To examine how the risk of tAML has evolved over time among cancer patients treated with chemotherapy, Dr. Morton and a team of researchers at the NCI's Division of Cancer Epidemiology and Genetics evaluated data from cancer registries in the U.S. Surveillance, Epidemiology, and End Results (SEER) Program, identifying adult patients ages 20-84 who were diagnosed with cancer (any type) between 1975 and 2008 and who were treated with chemotherapy. SEER data files were reviewed to determine tAML risk based on first type of cancer, time since diagnosis, age at diagnosis, and year of diagnosis.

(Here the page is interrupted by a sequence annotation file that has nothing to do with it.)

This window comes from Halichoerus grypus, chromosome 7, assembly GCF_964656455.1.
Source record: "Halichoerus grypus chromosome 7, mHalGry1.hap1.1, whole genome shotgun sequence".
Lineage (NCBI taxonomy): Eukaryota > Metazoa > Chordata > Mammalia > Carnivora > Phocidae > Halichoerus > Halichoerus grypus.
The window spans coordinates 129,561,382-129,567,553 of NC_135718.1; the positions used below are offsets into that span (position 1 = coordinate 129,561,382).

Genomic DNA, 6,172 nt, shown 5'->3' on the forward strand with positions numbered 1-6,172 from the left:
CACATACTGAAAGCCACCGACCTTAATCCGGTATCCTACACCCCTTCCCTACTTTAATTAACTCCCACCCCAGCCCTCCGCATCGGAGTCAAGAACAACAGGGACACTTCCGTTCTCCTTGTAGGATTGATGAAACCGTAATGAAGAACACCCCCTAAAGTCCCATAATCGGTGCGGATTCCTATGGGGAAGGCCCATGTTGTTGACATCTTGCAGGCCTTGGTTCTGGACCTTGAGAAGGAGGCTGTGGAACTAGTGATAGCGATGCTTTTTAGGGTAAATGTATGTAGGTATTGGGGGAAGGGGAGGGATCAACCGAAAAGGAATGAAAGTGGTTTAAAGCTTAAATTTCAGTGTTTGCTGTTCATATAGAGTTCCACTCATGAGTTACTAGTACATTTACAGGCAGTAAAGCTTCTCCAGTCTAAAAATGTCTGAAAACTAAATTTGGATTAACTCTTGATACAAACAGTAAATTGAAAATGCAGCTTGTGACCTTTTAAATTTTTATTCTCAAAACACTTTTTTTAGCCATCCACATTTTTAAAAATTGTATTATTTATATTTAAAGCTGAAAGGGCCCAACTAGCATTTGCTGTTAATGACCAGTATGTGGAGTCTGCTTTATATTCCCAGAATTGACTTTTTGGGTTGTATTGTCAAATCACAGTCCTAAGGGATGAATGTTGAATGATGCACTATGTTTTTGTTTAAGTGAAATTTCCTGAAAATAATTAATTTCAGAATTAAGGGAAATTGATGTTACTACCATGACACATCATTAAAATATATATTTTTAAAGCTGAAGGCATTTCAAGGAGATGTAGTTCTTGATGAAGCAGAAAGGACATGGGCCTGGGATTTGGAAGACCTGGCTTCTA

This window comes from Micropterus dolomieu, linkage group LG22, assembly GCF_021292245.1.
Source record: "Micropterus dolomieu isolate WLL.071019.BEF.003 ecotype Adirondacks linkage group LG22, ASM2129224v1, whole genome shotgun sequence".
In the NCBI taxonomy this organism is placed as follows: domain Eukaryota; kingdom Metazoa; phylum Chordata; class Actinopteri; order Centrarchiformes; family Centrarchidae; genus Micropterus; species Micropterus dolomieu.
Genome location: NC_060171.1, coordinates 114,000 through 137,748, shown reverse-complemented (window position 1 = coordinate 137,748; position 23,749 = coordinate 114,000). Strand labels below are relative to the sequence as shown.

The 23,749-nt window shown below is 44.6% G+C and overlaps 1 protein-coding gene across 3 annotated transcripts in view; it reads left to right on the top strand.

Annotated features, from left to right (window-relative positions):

Among the 426,068 patients whose data were eligible for analysis, Dr. Morton's team confirmed 801cases of tAML, nearly five times more than the number of cases expected in the general population. To help explain the changes in relative risk over time, investigators compared the trends in the data with evolving treatment recommendations and major therapeutic discoveries as described in the medical literature. While patient information in the SEER database did not include data on specific drugs or doses, the incidence trends were consistent with changing treatment practices and the toxicities associated with certain chemotherapies. Notably, the proportion of patients receiving chemotherapy, both with or without radiotherapy, increased during the study period for many malignancies.